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Lead found in Fries water

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No lead found at drinking water source, but pipes could be where metal is coming from

Staff Report

FRIES ― The Town of Fries alerted residents this month that a recent test of the water system found elevated levels of lead in drinking water in some homes and buildings.

Lead can cause serious health problems, especially for pregnant women and children 6 years and younger.

According to a news release from the town, lead was detected in water samples collected during a routine sampling in 2015 and again during special sampling in July.

The town is evaluating changes to the treatment system, including adjusting water pH and adding new treatment chemicals to reduce the corrosivity of the drinking water.

“The source of water from Eagle Bottom Creek does not contain lead, nor is there any lead in the water mains in the street,” the town said in the release.

When water is in contact with pipes, service lines or plumbing that contains lead for several hours, the lead may enter drinking water.

The release included the following information about what Fries residents can do to reduce lead in drinking water.

Health Effects

Lead can cause serious health problems if too much enters the body from drinking water or other sources, including damage to the brain and kidneys, and interference with the production of red blood cells that carry oxygen to all parts of the body.

The greatest risk of lead exposure is to infants, young children and pregnant women. Scientists have linked the effects of lead on the brain with lowered IQ in children.

Adults with kidney problems and high blood pressure can be affected by low levels of lead more than healthy adults. Lead is stored in the bones and it can be released later in life.

During pregnancy, the child receives lead from the mother’s bones, which may affect brain development.

Sources of Lead

Lead is a common metal found in the environment. Drinking water is one possible source of lead exposure. The main sources of lead exposure are lead-based paint and lead-contaminated dust or soil and some plumbing materials.

In addition, lead can be found in certain types of pottery, pewter, brass fixtures, food and cosmetics. Other sources include exposure in the work place and exposure from certain hobbies (lead can be carried on clothing or shoes).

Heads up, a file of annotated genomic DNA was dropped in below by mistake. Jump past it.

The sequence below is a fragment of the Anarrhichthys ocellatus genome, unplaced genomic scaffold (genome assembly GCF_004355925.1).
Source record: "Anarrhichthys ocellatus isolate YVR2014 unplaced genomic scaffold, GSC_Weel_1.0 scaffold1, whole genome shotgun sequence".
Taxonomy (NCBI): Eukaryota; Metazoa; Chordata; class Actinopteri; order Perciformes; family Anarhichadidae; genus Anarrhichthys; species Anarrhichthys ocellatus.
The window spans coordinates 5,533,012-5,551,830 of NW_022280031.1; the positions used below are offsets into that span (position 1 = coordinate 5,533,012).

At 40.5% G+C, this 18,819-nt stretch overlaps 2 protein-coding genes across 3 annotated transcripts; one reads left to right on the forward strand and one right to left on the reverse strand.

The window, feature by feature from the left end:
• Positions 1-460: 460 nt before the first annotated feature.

New brass faucets, fittings and valves, including those advertised as “lead-free,” may contribute lead to drinking water. Plumbing fixtures labeled National Sanitation Foundation (NSF) certified may only have up to 2 percent lead.

Consumers should be aware of this when choosing fixtures and take appropriate precautions.

Homes built before 1986 are more likely to have plumbing containing lead. New homes may also have lead; even “lead-free” plumbing may contain some lead.

The Environmental Protection Agency estimates that 10 to 20 percent of a person’s potential exposure to lead may come from drinking water. Infants who consume mostly formula mixed with lead-containing water can receive 40 to 60 percent of their exposure to lead from drinking water.

“Don’t forget about other sources of lead such as lead paint, lead dust, and lead in soil,” the release said. “Wash your children’s hands and toys often as they can come into contact with dirt and dust containing lead.”

Reducing Exposure

Steps to reducing exposure to lead in drinking water

1. Run water to flush out lead. Run water for 15-30 seconds or until it becomes cold or reaches a steady temperature before using it for drinking or cooking, if it hasn’t been used for several hours. This flushes lead-containing water from the pipes.

2. Use cold water for cooking and preparing baby formula. Do not cook with or drink water from hot water tap; lead dissolves more easily into hot water. Do not use water from the hot water tap to make baby formula.

3. Do not boil water to remove lead. Boiling water will not reduce lead.

4. Look for alternative sources or treatment of water, such as purchasing bottled water or a water filter. Read the package to be sure the filter is approved to reduce lead or contact NSF International at (800) NSF-8010 or visit www.nsf.org for information on performance standards for water filters. Be sure to maintain and replace a filter device in accordance with the manufacturer’s instructions to protect water quality.

5. Test water for lead. Call (276) 744-3396 to find out about how to get water tested for lead or contact Environmental Management Services Inc. of Wytheville at (276) 228-6464.

6. Get children tested for lead. Contact the local health department or healthcare provider if concerned about exposure.

7. Identify if plumbing fixtures contain lead. New brass faucets, fittings and valves, including those advertised as “lead-free,” may contribute lead to drinking water. The law currently allows end-use brass fixtures, such as faucets, with up to 8 percent lead to be labeled as “lead-free.” Visit the NSF website at www.nsf.org to learn more about lead-containing plumbing fixtures.

For more information, call (276) 744-3396. For more information on reducing lead exposure around homes/buildings and the health effects of lead, visit EPA’s website at epa.gov/lead.